Sat down this morning to have breakfast. I’ve been working my way through a stack of recent, and not-so-recent, issues of my landlady’s TIME magazines, because my books are in storage and I haven’t gotten new subscriptions to my favorite mags yet, although if I get any more cheap offers I will.  🙂  Anyway, I enjoy reading while I eat, so TIME it is for the mo’.

In the 9/17/12 issue is an article by Dr. Mehmet Oz called “Goal Power”. In the last column of that article, I read this sentence:

The National Institute of Mental Health published a revealing article in 2010 on the phenomenon known as emotional inertia — a sort of fixed state of depression, low self-esteem, anxiety or other condition that rarely seems to change even in the face of circumstances that warrant change.

Inertia like, say, refinancing the house every few years to, in part, pay off the credit card debt that just kept coming back no matter how often I pledged that this was it, the plastic money was getting wrapped in paper and tape and stuffed in the bottom of my purse because this time I was serious. Only in an emergency, yessiree, otherwise no more plastic for me. Which lasted only until the Next Shiny Thing — or an accumulation of Shiny Things — came along.

Like continuing to talk as if I was serious about making a living as a freelancer when it was patently obvious I didn’t have a clue about running my own business…even when my overhead consisted of a paid-for massage table (oooooh, shiny…) or a computer and a handful of red pencils.

Like joining a networking group to build my business when I was clueless (see previous paragraph).

Like not starting a job search until I was a mere four to six months away from a gigantic financial disaster.

Like not being proactive about said job search because I’d convinced myself years ago that I didn’t interview well, that no one would take me seriously because I’d abandoned a perfectly good job to go freelance, that I’d lose out because I was overweight.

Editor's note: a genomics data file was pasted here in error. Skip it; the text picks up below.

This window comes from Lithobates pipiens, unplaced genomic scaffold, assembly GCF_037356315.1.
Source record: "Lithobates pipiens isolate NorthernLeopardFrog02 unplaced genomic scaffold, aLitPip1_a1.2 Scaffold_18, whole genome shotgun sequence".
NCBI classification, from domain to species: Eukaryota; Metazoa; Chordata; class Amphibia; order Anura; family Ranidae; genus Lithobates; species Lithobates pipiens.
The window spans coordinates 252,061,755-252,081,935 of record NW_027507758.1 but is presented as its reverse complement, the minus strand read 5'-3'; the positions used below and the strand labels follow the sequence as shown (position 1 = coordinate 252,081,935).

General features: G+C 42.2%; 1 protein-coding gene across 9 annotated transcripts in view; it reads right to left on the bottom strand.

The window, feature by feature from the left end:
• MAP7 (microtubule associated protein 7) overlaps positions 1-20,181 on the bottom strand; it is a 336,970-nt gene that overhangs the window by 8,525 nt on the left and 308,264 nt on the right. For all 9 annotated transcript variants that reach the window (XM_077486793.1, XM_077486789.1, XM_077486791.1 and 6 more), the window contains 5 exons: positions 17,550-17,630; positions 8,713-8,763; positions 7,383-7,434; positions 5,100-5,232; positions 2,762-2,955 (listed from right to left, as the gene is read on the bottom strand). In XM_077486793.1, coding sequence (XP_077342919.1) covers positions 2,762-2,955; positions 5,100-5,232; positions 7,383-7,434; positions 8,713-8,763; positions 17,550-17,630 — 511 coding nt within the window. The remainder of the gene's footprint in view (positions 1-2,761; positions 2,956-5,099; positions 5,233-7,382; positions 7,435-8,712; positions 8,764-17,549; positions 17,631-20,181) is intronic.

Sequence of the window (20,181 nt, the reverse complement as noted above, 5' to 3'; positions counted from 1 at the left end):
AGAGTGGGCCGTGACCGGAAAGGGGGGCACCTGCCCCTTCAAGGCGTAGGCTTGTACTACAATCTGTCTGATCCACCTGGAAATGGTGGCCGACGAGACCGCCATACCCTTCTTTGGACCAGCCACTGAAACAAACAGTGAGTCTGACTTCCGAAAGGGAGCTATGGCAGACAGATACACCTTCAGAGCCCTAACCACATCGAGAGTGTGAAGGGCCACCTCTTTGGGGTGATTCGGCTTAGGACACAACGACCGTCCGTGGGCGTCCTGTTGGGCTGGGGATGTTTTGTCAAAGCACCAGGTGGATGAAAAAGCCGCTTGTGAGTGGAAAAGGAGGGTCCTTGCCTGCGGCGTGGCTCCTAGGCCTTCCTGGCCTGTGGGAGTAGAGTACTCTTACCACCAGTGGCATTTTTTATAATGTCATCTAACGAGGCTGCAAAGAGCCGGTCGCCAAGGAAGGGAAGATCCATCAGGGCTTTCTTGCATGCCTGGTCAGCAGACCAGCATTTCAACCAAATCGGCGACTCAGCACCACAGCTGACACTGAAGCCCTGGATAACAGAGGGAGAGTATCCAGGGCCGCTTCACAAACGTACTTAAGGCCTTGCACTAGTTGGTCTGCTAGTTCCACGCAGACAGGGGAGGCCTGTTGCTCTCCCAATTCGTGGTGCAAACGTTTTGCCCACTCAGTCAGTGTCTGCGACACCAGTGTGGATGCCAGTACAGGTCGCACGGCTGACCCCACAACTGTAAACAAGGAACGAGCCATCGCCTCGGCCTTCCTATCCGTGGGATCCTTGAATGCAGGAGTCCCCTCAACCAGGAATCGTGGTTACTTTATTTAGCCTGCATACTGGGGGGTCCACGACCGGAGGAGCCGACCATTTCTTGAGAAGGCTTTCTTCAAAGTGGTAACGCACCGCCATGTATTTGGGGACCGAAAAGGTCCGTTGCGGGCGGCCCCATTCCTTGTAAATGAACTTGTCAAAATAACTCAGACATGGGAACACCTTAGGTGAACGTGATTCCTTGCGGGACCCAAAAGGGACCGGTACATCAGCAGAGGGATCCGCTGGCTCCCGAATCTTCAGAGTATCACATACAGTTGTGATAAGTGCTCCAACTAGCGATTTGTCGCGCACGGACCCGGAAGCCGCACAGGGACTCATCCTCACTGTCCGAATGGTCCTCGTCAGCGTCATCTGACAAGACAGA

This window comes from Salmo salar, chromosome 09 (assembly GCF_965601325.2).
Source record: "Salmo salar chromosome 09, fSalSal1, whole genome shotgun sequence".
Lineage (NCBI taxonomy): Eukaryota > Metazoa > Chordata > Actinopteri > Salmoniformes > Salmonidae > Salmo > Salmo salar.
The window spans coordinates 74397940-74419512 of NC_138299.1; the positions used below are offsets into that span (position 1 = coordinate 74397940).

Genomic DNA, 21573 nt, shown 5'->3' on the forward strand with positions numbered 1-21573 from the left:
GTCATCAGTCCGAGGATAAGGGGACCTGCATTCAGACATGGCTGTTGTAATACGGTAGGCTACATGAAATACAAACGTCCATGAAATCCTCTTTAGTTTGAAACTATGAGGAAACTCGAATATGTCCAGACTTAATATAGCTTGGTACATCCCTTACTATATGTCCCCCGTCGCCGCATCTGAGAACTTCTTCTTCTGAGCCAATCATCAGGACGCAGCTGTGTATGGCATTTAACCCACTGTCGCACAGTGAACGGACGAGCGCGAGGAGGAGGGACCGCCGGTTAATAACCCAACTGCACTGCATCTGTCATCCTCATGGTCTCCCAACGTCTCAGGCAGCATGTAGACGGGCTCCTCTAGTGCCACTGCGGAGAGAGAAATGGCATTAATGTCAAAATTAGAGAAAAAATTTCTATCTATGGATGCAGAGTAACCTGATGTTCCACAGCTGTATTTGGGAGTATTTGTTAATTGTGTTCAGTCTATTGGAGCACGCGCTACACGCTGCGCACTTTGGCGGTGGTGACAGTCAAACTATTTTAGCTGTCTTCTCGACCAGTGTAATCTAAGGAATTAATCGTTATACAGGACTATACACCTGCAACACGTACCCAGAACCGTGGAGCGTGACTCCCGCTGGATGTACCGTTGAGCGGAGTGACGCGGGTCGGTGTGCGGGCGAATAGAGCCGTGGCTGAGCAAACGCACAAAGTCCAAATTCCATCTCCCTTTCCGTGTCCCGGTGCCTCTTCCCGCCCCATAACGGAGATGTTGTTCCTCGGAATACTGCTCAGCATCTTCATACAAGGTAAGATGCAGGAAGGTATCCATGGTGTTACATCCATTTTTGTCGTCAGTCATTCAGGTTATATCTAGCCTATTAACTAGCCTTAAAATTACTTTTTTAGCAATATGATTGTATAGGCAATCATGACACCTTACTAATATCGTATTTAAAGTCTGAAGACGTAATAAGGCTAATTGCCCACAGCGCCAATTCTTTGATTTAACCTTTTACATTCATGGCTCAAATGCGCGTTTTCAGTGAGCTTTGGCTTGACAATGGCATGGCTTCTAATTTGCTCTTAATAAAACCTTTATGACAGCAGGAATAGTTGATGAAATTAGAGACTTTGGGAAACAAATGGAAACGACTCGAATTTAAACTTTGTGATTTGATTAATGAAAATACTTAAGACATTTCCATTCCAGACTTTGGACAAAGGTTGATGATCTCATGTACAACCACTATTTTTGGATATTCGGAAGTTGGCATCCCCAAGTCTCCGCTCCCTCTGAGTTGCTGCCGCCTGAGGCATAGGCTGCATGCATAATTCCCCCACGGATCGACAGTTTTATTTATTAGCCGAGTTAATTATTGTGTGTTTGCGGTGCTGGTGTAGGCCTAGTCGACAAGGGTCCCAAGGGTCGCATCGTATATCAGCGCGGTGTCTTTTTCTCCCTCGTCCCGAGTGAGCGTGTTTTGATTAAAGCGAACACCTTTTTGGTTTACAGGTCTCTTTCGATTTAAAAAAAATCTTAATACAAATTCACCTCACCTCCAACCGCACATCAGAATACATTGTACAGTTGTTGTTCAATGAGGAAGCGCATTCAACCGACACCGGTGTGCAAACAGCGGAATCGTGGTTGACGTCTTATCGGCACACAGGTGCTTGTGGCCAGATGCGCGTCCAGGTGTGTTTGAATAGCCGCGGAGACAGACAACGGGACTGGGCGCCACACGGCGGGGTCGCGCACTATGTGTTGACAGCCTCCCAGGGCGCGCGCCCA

Like not preparing for my move when I lost the house, because I simply could not conceive of any way a just universe would let it happen. Because there would be, had to be, a way for me to keep my house and my cats and meet my obligations and lead a happy and productive life and dammit I was going to hang on until it found me.

Like not trying harder, sooner, to find a rescue organization that might be willing to foster my cats and give me a shot at getting them back when I got back on my feet again, because see above paragraph.

And yet… My view of life was red flags as far as the eye could see, and there I sat, mind circling itself like a hamster on a wheel and to even less purpose: I mean, at least the hamster gets exercise.

I now direct your attention to a couple of sentences following hard on the heels of the one quoted above.

“…investigators found that when the need to act was most pressing, subjects dug into their habitual moods more than ever. The urgency paradoxically pushed them to cling more closely to the thing they knew, even if it was bad and unhealthy.”

You know that bit near the beginning of A Charlie Brown Christmas when Charlie Brown goes to visit Lucy at her psychiatrist booth? And he tells her he just can’t seem to get into the Christmas spirit, and she starts listing fears to see if one of them clicks with him? On she goes, until:

“Maybe you have pantophobia. Do you think you have pantophobia?”

“What’s pantophobia?” Charlie Brown asks.

“The fear of everything,” Lucy replies.


“THAT’S IT!!!!!” shouts Charlie Brown with enough force to send Lucy flying.

Reading about emotional inertia was a “THAT’S IT!!!!” moment for me. Hell, I’m pretty sure I described my situation and lack of action as inertia more than once, just based on the common rendering of Newton’s First Law of Motion: A body in motion will tend to remain in motion; a body at rest will tend to remain at rest.

But not all rest is good or comfortable or useful or offers the chance for future progress.

I was at rest.

Now I am in motion.

I plan to remain in motion, even if I’m only moving one step at a time.



Filed under change, fear, inertia, memories, work

5 responses to “Inertia

  1. J9

    I hate when Dr. Oz is right. I don’t want to relate to what famous beautiful people say. (Yes Dr. Oz counts as a beautiful person…how much work do you think he’s had done on his face?) It feels good to be in motion, but it’s terrifying. Maybe I have pantophobia AND emotional inertia.

  2. tara

    so good! i can hear your voice loud and clear.

    i miss you!

  3. Awesome grl; miss you, love you; know you are slugging up that mountain; an eternal fan

  4. ANN

    Belatedly reading this — I hope all is progrssing well now and that you will have a very good 2013. We survivors keep coping, right? Best wishes always.

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